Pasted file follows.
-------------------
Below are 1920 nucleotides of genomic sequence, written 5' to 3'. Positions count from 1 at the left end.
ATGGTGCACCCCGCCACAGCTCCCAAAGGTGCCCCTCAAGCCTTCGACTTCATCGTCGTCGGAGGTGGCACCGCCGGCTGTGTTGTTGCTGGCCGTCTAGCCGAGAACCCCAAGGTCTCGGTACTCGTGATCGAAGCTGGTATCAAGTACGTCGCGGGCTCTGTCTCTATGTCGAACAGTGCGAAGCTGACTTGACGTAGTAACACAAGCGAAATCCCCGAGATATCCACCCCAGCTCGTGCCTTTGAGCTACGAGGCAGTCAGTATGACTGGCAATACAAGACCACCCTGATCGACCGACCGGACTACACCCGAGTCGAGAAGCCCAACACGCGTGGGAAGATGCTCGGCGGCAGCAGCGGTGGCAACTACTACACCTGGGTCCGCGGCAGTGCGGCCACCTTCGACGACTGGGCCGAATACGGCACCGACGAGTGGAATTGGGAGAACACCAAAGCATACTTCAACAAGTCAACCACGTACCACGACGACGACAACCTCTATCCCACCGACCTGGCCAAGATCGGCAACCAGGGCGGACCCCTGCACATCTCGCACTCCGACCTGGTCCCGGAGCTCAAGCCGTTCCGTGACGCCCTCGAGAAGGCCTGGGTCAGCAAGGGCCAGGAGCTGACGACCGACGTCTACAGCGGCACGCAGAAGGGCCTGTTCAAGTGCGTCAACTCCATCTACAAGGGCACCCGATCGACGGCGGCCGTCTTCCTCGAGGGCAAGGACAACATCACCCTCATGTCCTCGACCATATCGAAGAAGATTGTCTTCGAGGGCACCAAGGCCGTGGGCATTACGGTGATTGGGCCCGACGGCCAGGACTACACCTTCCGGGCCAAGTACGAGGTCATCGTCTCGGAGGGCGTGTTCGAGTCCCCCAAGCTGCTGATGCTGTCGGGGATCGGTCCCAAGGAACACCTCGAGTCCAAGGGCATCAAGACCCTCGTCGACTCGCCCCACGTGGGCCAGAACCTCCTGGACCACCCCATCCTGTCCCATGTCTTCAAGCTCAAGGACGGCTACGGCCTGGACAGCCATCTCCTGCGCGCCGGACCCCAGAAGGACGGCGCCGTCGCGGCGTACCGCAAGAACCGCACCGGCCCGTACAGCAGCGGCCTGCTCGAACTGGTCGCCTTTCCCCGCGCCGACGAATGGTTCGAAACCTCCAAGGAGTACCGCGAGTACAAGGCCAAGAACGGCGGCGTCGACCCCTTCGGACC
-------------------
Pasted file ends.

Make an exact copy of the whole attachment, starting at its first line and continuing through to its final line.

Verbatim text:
Below are 1920 nucleotides of genomic sequence, written 5' to 3'. Positions count from 1 at the left end.
ATGGTGCACCCCGCCACAGCTCCCAAAGGTGCCCCTCAAGCCTTCGACTTCATCGTCGTCGGAGGTGGCACCGCCGGCTGTGTTGTTGCTGGCCGTCTAGCCGAGAACCCCAAGGTCTCGGTACTCGTGATCGAAGCTGGTATCAAGTACGTCGCGGGCTCTGTCTCTATGTCGAACAGTGCGAAGCTGACTTGACGTAGTAACACAAGCGAAATCCCCGAGATATCCACCCCAGCTCGTGCCTTTGAGCTACGAGGCAGTCAGTATGACTGGCAATACAAGACCACCCTGATCGACCGACCGGACTACACCCGAGTCGAGAAGCCCAACACGCGTGGGAAGATGCTCGGCGGCAGCAGCGGTGGCAACTACTACACCTGGGTCCGCGGCAGTGCGGCCACCTTCGACGACTGGGCCGAATACGGCACCGACGAGTGGAATTGGGAGAACACCAAAGCATACTTCAACAAGTCAACCACGTACCACGACGACGACAACCTCTATCCCACCGACCTGGCCAAGATCGGCAACCAGGGCGGACCCCTGCACATCTCGCACTCCGACCTGGTCCCGGAGCTCAAGCCGTTCCGTGACGCCCTCGAGAAGGCCTGGGTCAGCAAGGGCCAGGAGCTGACGACCGACGTCTACAGCGGCACGCAGAAGGGCCTGTTCAAGTGCGTCAACTCCATCTACAAGGGCACCCGATCGACGGCGGCCGTCTTCCTCGAGGGCAAGGACAACATCACCCTCATGTCCTCGACCATATCGAAGAAGATTGTCTTCGAGGGCACCAAGGCCGTGGGCATTACGGTGATTGGGCCCGACGGCCAGGACTACACCTTCCGGGCCAAGTACGAGGTCATCGTCTCGGAGGGCGTGTTCGAGTCCCCCAAGCTGCTGATGCTGTCGGGGATCGGTCCCAAGGAACACCTCGAGTCCAAGGGCATCAAGACCCTCGTCGACTCGCCCCACGTGGGCCAGAACCTCCTGGACCACCCCATCCTGTCCCATGTCTTCAAGCTCAAGGACGGCTACGGCCTGGACAGCCATCTCCTGCGCGCCGGACCCCAGAAGGACGGCGCCGTCGCGGCGTACCGCAAGAACCGCACCGGCCCGTACAGCAGCGGCCTGCTCGAACTGGTCGCCTTTCCCCGCGCCGACGAATGGTTCGAAACCTCCAAGGAGTACCGCGAGTACAAGGCCAAGAACGGCGGCGTCGACCCCTTCGGACC